THE CAPTAIN REPORTS:
ELECTION DAY 2016 ...............
PRESIDENT OF THE UNITED STATES .......
DONALD TRUMP ELECTED
AS THE 45TH PRESIDENT OF THE UNITED STATES
Historic, unprecedented, shocking, and clearly the biggest upset in American political history. Nobody could ever have seen this moment coming when Trump announced his run for the presidency 17 months ago. In an historic year, (with the Cubs winning the World Series), it should have come as no great surprise, that a person never to have held elected office, and whose claim to fame was "acting" as the host of a TV show called "The Apprentice" was elected as our next President. For many decades to come, political scientists will analyze and dissect every aspect of this election to figure out how and why Donald Trump won.
But we have a more important question: What the hell is the Electoral College and why does it still exist?
Picture this. You are a tourist in a foreign country, say Paris, France. You are sitting in a café and discussing the US election with your French waiter (who speaks fluent English). He asks you the following question: "So, I understand that your election was recently decided and that Hillary Clinton received 59,814,018 votes and Donald Trump got 59,611,678 votes. By my math, she garnered 202,340 more votes and she is your next President, No (that's how the French speak)? But I read in Le Monde (it's a French newspaper- ask Rumpole about it) that Donald Trump won the election. How can tis be (think French accent)?
I'm curious, enlighten me on how you would explain to your friendly French waiter what the hell is going on in the greatest country in the world that claims to have the most successful democracy where your country was founded on the principal of "one
This is the fifth time in America history, where the elected President will have received less popular votes than their opponent but enough electoral votes to win the presidency.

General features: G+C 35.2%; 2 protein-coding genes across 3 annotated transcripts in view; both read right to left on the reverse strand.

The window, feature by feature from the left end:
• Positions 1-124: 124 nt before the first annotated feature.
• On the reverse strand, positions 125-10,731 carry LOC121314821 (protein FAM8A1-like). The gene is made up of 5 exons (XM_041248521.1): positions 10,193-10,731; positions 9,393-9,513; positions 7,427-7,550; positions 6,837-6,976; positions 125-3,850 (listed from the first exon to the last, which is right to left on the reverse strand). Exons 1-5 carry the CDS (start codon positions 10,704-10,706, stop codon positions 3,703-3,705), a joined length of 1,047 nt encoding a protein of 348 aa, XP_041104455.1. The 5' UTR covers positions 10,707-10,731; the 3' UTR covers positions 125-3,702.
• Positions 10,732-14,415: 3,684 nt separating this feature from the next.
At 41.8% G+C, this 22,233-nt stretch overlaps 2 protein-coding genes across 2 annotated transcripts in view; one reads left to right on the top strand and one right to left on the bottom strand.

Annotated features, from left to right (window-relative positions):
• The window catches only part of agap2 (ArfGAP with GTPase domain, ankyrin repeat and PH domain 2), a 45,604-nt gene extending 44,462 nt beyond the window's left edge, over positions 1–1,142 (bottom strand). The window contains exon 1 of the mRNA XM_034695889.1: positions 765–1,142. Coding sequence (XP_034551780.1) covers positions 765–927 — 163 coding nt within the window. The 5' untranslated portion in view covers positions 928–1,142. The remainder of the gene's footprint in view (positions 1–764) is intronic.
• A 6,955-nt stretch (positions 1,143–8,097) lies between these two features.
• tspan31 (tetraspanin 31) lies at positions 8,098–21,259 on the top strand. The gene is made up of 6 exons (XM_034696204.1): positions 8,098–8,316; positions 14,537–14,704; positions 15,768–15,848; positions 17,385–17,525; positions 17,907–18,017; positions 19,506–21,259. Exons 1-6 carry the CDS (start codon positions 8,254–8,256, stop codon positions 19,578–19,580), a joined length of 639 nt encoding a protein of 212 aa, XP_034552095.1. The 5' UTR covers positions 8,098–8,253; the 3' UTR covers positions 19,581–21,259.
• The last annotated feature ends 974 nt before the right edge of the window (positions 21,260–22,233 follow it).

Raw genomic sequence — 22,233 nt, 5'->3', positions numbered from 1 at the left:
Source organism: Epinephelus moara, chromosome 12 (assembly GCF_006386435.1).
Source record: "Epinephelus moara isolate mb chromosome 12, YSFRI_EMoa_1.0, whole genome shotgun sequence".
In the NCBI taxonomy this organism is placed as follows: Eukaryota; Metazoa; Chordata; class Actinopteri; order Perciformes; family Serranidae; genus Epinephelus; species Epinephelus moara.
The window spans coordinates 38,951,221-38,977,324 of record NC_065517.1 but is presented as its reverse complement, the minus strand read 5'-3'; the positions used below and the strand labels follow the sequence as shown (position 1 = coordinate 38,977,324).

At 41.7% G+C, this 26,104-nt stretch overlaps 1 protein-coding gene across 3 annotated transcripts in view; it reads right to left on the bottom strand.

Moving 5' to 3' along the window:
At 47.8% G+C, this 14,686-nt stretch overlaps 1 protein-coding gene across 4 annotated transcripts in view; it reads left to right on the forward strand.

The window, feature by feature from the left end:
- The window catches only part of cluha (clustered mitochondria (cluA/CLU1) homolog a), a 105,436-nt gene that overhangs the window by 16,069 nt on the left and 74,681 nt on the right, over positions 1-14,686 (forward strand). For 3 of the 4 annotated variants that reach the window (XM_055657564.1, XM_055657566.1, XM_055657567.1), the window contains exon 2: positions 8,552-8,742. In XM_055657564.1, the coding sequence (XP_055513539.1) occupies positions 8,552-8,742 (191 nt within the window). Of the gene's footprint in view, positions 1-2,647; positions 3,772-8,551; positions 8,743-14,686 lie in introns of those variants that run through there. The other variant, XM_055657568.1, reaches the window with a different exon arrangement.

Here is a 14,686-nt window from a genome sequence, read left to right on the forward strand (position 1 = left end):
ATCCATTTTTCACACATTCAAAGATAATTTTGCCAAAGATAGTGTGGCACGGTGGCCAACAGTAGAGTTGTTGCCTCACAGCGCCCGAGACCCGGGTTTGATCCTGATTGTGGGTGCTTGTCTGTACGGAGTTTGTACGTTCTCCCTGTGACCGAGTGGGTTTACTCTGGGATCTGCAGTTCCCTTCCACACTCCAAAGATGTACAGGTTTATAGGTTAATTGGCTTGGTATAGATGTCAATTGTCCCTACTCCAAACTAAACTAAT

It happened in: 1876 (Rutherford B Hayes over Samuel Tilden - and boy was that a mess of an election); 1888 (Benjamin Harrison over President Grover Cleveland); famously in 2000 with Bush v. Gore; and now again in 2016. In also happened in 1824 (John Quincy Adams over Andrew Jackson, but that election was decided in the House of Representatives under the provisions of the 12th Amendment).***
We thought about inviting Rumpole to debate His Honor Judge Milton Hirsch on this topic. Maybe they can email each other and take a side and each post an argument on why we should or should not continue to decide our presidential elections by the Electoral vote instead of the popular vote. Gentlemen, are you all in???
For now, we'll just ask our loyal and faithful Justice Building Blog readers to chime in on their arguments for and against the EC. Have at it.
In other election news (winners in BLUE):
MIAMI-DADE CIRCUIT COURT
GROUP 34 RUNOFF
Mark Blumstein v. Luis Perez-Medina
393,437 .................. 375,531
GROUP 52 RUNOFF
Carol "Jodie" Breece v. Oscar Rodriguez-Fonts
372,480 .......................... 376,551
NORTH OF THE BORDER .....
Circuit Court Group 15 Runoff
Barbara Duffy v Miami Dade ASA Abbe Rifkin
356,839 .................................. 232,254
SOUTH OF THE BORDER .....
In Monroe County, former Miami-Dade ASA Catherine "Cathy" Vogel, who was elected to the job of State Attorney for the 16th Judicial Circuit four year ago, lost her job to the man she beat in 2012, Dennis Ward. Final totals: 20,525 - 19,173.
***The Twelfth Amendment requires the House of Representatives to immediately go into session to vote for president if no candidate for president receives a majority of the electoral votes (since 1964, 270 of the 538 electoral votes). In this event, the House of Representatives is limited to choosing from among the three candidates who received the most electoral votes for president. Each state delegation votes en bloc – each delegation having a single vote; the District of Columbia does not receive a vote. A candidate must receive an absolute majority of state delegation votes (i.e., at present, a minimum of 26 votes) in order for that candidate to become the President-elect. Additionally, delegations from at least two-thirds of all the states must be present for voting to take place. The House continues balloting until it elects a president.
The House of Representatives has chosen the president only twice: in 1801 under Article II, Section 1, Clause 3 and in 1825 under the Twelfth Amendment. (In the election of 1800, candidates Thomas Jefferson and Aaron Burr each ended up with 73 electoral votes). (In the election of 1824, none of the four candidates for President received a majority of the electoral votes. This election is the only time since the passage of the 12th amendment that the House of Representatives decided the outcome. Andrew Jackson 99 and John Quincy Adams 84 were the top two vote-getters with Adams getting the nod from the House).
CAPTAIN OUT .......